Turkey, One Year After Gezi

What changed and what stayed the same in the post-Gezi Turkey.

Arzu Pic
Arzu Pic
Arzu Geybulla
Arzu Geybulla

Eyes burning, hands slightly shaking, screaming people all around and despite everything the unbeatable determination of the protesters. A cloud of thick white smoke spread across the square. Hundreds of riot police officers sealed off the Gezi Park. More tear gas, people falling down from the pressurized water coming out of the water cannons. Few minutes to get the strength back. And then another attempt to walk to the square. It went like this for hours, days, and weeks until it was time to celebrate. The park once again belonged to the people. Hundreds of colorful tents occupying the park, speeches made from the makeshift stage, songs composed and sang. And then the violence, the burning in my lungs, the angry looks of riot police. This is how I remember the Gezi protest – the smoke, red flags with crescent and a star, shock of the extent of police brutality and people silenced by the power of one man, one party. Gezi protests became the symbol of awakening for many in Turkey. It was that last drop of patience, and from that summer onward, it was clear Turkey was no longer going to be the same again.


There are few things that come to mind these days when Turkey is mentioned in conversations – the mining tragedy in a small town of Soma in Manisa and the government spectacle that followed; the brief Twitter ban in March and the on-going ban on YouTube. Then there is the on-going corruption scandal against key government officials, including Turkey’s Prime Minister Recep Tayyip Erdogan himself and his immediate family. Overall, there is a growing sense of understanding that the Prime Minister has gone off the rails and lost touch with reality.

The most recent proof of this is the Prime Minister’s response to the country’s largest mining accident. In his first press statement, PM Erodgan likened the tragedy to the mining incidents of the 19th century, adding such incidents were normal in the mining industry today. He forgot to mention for instance that the gas masks used by the workers were 15 years pass expiry date. Instead of using the moment to pull the already polarized and divided society together, the premier yet again showed how little does he care about having one united Turkey.

Perhaps expecting a turnout of that of his typical pro-government rallies and support groups as seen during the pre election campaign, the Prime Minister was instead greeted by the angry residents of the town following his sarcastic press statement. They were calling him a murderer and telling him to resign. That however did not budge him. And why would it if his very own aide, Yusuf Yerkel (who refused to comment on the incident when approached for an interview) was photographed kicking a protester who was on the ground and already held by two riot police officers (Yerkel was dismissed from his job just days ago). Mr. Erdogan himself was reportedly captured on cameras slapping one local resident at a supermarket where the premier his entourage sought refuge. In an interview with local media the man in question confirmed the slap, saying that such incidents were normal in this day and age, and added that he was not planning to press any charges.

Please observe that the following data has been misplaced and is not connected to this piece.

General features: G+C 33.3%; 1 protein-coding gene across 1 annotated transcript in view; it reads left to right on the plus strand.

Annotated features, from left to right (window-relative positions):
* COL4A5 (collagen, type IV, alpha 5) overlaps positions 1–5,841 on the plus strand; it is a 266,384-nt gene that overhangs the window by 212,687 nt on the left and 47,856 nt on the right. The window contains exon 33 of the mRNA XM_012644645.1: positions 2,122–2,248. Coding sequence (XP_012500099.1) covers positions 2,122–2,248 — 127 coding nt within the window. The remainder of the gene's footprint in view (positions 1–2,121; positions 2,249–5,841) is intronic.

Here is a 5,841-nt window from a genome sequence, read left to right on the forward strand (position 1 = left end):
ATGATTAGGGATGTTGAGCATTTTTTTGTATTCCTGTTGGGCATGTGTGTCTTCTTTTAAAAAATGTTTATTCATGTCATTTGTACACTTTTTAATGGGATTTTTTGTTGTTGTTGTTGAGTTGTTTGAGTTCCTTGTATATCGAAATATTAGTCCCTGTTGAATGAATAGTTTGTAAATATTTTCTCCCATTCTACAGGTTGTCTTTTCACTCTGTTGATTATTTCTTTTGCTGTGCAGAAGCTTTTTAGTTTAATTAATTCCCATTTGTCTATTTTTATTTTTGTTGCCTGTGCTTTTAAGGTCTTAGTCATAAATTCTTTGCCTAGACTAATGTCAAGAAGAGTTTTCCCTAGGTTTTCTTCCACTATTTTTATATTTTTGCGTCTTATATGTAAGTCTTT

Days before the mining explosion, Mr. Erdogan was shown yelling at the head of the Union of the Turkish Bar Association, Metin Feyzioglu. The Prime Minister was unhappy hearing what Feyzioglu had to say about the mounting crackdown on press freedom, social media, assembly, the recent string of legislative amendments and the premier’s (in)ability to handle any of the events of last year, starting from the summer protest to corruption probe and, most recently, the May Day celebrations. Mr. Erdogan stood up and began accusing Mr. Feyzioglu of ill manners and lying.

The Gezi protest brought out the side of Mr Erdogan that was not so visible before – intolerance, impatience, and the manic search for enemies. Power has without a doubt blinded him from seeing beyond his party lines. But Gezi protests brought out the side of Mr. Erdogan’s Turkey that was not visible before either – more polarized than ever, with half of the country no longer able to keep their patience and calm towards growing intolerance and arrogance. It is the emergence of these two different power structures that can explain the new Turkey since the summer of protests. So far neither of the two: the post-Gezi Mr. Erdogan and the post-Gezi Turkey – are anywhere near reconciliation. The premier’s growing impatience isn’t helpful to address the new grievances and rebuild the country either.

Country’s biggest challenge

In its twelve years of rule and eight victories at the polls, the Justice and Development party of the Prime Minister Erdogan ruled Turkey in a style that is more and more reminiscent of an authoritarian rule, even if Mr. Erdogan refuses to accept it. The past year is only a proof of this. There is no level of tolerance to any kind of criticism and often any criticism is turned and twisted in a way that only benefits the party and its head. When Germany’s president Joachim Grauck criticized the Prime Minister for his leadership style, Mr. Erdogan snapped back saying, “keep your advice to yourself.” In general, snapping has become the style of Mr. Erdogan’s response in the past year, whether it is in response to the head of the constitutional court, the head of the Union of Bar Association or the international institutions. The question is how far the snapping and banning and arrogance will get Turkey. At least in a year since Gezi protest, it doesn’t look like the country has gone anywhere too far.

ГлавнаяOp-edTurkey, One Year After Gezi